Secrets to be Shared
Today is National Grandparents Day. At the Rio World Youth Day, Pope Francis spoke of Saints Joachim and Ann, according to tradition the grand-parents of Jesus, and parents of Mary. Pope Francis described them as ‘part of the chain of people who transmitted their faith and love of God, expressed in the love of family life, down to Mary who received the Son of God into her womb and gave him to the world and to us.’
Grandparents are important for our intergenerational exchange in families. All of us, elders or youngsters, have a vision of life, and each of our visions enrich our shared journeys. Too often in the weddings I celebrate, due to illness or death, the grandparents of the bride and groom cannot be present. It is sad they are missing. But blessed are the celebrations, every celebration, that can include grandparents!
We can say that grandparents are a ‘secret or hidden force’, in the sense that what they bring as grandparents may be taken for granted, or is inaccessible due to the separation that distance imposes or hectic life styles keep apart. Today’s gospel, while not about grandparents, can remind us of the power of things hidden, that some secrets have to be proclaimed and shared.
The geography of Mark’s gospel is like following a confused GPS. Jesus crosses the lake and seems to be making a journey that circles the the southern Phoenician (Gentile) territory. Before returning to Galilee and leaving the Gentiles he will multiply the loaves and fish as he did also on the Jewish side of the lake. Today’s miracle like its companion (the healing of the daughter of the Syro-Phoenician mother), shows the Spirit that filled Jesus when he began his ministry. The prophecy of Isaiah read in the synagogue in Capernaum comes to life, ‘Blind eyes will be opened deaf ears will hear, those who cannot speak will sing. Springs will burst forth in the desert’. . Among the Gentiles who cannot hear God’s word and whose praise of God may come out distorted, springs of water are appearing! God is with us who have little hope; God is our savior. He sets captives free.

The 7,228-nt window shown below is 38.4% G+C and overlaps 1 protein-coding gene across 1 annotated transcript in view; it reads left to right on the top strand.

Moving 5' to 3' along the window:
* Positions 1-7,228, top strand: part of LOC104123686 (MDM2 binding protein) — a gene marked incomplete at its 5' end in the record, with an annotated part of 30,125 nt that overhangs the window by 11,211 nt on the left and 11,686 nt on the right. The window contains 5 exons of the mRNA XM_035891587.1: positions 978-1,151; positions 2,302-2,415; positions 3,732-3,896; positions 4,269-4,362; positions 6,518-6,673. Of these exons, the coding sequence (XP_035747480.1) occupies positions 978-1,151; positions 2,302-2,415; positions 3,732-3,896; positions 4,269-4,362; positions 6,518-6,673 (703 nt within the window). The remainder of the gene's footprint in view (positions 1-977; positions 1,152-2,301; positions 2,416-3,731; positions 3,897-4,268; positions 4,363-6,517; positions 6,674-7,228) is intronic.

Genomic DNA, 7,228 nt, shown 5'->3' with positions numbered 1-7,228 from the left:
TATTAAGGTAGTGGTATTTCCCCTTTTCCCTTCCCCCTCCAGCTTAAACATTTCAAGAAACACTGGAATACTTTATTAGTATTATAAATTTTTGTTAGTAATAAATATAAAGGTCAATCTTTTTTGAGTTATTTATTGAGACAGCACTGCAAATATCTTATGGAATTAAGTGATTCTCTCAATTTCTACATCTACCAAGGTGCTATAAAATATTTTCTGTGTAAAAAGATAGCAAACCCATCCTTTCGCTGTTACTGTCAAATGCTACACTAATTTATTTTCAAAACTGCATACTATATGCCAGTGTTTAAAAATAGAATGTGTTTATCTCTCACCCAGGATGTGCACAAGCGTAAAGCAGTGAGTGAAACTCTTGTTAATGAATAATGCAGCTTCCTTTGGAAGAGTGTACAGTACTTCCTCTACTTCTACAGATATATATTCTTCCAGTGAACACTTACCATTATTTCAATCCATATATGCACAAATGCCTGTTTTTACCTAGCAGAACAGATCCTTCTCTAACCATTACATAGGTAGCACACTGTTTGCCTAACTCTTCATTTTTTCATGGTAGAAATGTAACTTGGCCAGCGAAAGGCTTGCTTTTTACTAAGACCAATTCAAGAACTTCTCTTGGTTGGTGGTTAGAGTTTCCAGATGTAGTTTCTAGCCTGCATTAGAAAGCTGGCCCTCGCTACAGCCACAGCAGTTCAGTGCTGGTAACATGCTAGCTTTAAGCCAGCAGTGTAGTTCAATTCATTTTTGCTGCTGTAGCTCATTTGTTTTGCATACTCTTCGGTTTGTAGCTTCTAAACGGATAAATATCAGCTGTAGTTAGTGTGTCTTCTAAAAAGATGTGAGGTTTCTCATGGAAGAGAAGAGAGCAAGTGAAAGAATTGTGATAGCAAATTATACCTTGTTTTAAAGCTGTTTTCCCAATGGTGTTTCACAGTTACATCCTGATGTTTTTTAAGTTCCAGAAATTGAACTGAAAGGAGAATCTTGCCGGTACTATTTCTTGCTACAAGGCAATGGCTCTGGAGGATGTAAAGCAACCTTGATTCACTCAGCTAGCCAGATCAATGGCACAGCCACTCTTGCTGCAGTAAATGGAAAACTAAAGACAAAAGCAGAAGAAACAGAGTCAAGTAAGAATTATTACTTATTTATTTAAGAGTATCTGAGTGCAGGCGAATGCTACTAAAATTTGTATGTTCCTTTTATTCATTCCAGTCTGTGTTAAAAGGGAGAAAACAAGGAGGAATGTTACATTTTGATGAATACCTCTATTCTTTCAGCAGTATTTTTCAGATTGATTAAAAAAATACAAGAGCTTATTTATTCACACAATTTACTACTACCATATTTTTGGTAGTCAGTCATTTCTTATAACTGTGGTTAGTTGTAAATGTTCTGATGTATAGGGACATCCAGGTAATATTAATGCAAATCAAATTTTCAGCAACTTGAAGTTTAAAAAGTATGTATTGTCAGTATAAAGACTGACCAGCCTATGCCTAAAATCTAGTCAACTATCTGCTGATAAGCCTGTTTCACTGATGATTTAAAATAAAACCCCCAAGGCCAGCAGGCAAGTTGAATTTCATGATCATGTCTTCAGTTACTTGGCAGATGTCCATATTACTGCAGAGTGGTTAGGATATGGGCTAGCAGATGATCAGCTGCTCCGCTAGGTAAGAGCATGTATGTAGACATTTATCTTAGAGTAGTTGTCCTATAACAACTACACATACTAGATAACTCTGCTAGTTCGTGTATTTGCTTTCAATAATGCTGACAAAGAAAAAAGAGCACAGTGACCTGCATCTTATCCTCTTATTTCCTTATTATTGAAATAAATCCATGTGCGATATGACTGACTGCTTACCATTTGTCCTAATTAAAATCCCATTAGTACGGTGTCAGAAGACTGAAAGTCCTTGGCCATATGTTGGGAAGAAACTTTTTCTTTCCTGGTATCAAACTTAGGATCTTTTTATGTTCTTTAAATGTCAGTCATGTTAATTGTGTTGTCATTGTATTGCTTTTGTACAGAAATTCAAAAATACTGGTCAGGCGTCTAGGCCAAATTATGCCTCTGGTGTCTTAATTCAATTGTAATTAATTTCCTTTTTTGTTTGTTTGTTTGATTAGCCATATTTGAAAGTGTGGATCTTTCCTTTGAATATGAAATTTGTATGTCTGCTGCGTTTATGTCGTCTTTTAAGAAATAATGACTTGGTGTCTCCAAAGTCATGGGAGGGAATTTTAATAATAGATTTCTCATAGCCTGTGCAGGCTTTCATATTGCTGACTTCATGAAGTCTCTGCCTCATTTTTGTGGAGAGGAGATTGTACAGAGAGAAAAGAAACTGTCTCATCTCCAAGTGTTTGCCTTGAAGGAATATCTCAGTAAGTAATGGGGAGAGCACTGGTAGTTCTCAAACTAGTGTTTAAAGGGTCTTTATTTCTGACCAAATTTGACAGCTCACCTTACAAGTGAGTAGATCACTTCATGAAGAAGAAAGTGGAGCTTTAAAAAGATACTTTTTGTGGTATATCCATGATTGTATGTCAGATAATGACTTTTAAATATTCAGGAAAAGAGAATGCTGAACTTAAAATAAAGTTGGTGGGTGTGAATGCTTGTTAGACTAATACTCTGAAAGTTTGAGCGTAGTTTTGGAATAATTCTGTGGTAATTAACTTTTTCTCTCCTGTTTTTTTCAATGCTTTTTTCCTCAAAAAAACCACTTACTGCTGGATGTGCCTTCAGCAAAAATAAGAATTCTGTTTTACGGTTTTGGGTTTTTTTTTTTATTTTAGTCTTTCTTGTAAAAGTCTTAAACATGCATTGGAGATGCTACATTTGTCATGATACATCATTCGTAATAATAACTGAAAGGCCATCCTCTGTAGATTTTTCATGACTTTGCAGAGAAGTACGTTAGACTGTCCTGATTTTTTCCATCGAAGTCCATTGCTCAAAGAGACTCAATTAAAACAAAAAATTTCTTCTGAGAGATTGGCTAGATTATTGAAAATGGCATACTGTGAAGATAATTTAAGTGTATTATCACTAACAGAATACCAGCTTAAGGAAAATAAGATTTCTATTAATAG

Mark has his secret! Jesus tells the crowd to say nothing, but all the more they proclaim, “He has done all things well! He makes the deaf hear and the mute speak”.
How could Jesus leave the Gentiles without the gratitude of the Syro-Phoenician woman or the joy of the excited crowd and the man who has been healed? The Gentiles no less than the Jews, see the secret. Jesus is restoring a fallen creation. They need to echo the words of Genesis, “God saw everything that he had done, and it was exceedingly good” (Genesis 1:31). Often secrets leak out, someone steals the thunder, and then we have to act surprised. That’s life. We try to respond with respectful awe at the centurion who tells us at the correct moment that the man Jesus was truly the Son of God at the secret telling moment. But some secrets can’t wait, they need to be celebrated. Like grandparents, potentially secretive agents in our families, we need to be proclaimers of the secret in our intergenerational, inter-everything fragile world. Leak Mark’s secret. In a thirsty, at times deaf and stubbornly silent world, there is water of refreshment, there is something to proclaim.
Fr. William Murphy, CP, is the pastor of Immaculate Conception parish in Jamaica, New York.